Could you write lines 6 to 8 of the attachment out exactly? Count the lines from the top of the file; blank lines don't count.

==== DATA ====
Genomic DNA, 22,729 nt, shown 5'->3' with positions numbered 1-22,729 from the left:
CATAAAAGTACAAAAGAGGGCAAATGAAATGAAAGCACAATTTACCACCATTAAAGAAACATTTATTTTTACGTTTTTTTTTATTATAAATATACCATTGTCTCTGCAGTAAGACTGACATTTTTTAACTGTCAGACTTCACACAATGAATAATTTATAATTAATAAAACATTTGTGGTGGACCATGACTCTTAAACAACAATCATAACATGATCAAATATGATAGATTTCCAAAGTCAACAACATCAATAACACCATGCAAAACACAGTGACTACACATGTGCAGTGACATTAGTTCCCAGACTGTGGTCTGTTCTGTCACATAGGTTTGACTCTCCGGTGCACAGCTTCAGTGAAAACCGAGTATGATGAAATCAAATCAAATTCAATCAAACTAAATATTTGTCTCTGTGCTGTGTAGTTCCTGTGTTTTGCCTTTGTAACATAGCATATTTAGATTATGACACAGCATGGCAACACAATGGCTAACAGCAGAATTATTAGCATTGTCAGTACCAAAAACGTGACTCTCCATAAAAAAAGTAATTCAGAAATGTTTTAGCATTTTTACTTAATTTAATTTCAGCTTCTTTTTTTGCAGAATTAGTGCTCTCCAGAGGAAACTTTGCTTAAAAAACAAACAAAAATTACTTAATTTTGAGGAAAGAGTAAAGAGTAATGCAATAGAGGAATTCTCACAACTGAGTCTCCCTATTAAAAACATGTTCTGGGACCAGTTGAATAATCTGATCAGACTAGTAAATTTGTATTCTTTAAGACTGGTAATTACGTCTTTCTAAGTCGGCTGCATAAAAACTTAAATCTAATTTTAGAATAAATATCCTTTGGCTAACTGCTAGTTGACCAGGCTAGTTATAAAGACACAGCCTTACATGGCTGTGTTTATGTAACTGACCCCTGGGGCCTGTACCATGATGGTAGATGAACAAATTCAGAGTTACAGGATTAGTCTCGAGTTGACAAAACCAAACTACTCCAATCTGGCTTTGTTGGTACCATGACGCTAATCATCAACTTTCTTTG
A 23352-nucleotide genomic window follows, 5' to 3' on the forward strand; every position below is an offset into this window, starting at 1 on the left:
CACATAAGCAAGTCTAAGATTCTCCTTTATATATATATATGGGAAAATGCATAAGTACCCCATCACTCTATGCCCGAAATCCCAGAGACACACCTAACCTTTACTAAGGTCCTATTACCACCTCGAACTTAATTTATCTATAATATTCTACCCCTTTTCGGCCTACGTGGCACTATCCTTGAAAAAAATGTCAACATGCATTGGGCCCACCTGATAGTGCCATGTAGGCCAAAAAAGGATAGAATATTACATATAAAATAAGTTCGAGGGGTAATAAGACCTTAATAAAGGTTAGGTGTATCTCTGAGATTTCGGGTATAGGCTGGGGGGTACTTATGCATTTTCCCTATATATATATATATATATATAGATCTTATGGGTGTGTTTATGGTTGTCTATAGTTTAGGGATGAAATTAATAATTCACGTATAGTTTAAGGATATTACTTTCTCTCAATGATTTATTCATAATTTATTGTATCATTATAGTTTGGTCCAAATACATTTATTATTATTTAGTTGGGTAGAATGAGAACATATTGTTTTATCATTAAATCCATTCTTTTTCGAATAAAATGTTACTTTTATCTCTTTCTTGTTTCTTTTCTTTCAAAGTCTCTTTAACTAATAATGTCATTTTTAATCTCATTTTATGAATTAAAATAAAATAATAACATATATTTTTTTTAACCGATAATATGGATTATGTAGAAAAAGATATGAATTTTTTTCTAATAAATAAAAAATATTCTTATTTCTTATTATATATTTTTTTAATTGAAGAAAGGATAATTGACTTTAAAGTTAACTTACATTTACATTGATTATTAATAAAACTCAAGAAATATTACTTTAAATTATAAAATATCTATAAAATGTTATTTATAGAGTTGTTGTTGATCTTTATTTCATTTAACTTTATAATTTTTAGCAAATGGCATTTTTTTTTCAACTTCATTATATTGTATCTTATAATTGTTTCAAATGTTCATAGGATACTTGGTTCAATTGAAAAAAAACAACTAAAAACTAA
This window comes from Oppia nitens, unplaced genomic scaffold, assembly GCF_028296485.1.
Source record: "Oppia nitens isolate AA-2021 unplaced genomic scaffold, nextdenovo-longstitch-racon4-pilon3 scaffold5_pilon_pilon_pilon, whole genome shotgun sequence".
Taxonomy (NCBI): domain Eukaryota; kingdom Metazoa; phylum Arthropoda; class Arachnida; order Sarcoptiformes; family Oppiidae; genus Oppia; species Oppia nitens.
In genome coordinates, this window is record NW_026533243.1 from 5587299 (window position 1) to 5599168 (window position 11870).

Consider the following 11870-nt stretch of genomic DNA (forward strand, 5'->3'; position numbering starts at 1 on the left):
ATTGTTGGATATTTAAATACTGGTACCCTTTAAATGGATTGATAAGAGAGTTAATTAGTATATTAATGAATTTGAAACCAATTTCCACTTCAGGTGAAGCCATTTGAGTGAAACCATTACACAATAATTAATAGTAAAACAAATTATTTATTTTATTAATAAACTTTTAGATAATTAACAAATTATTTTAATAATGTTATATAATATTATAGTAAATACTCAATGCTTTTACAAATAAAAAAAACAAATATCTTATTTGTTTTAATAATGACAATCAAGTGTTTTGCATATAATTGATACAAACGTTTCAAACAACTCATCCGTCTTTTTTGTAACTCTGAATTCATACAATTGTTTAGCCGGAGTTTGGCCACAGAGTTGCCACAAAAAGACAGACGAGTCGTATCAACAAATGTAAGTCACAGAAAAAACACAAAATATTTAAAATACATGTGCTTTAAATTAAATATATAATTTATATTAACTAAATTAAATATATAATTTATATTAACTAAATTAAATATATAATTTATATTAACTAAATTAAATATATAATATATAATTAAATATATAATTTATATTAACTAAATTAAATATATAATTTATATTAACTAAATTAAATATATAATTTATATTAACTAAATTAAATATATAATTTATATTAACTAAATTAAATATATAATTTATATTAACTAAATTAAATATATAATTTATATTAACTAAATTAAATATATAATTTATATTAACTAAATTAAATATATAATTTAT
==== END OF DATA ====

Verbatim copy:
Source record: "Oppia nitens isolate AA-2021 unplaced genomic scaffold, nextdenovo-longstitch-racon4-pilon3 scaffold5_pilon_pilon_pilon, whole genome shotgun sequence".
Taxonomy (NCBI): domain Eukaryota; kingdom Metazoa; phylum Arthropoda; class Arachnida; order Sarcoptiformes; family Oppiidae; genus Oppia; species Oppia nitens.
In genome coordinates, this window is record NW_026533243.1 from 5587299 (window position 1) to 5599168 (window position 11870).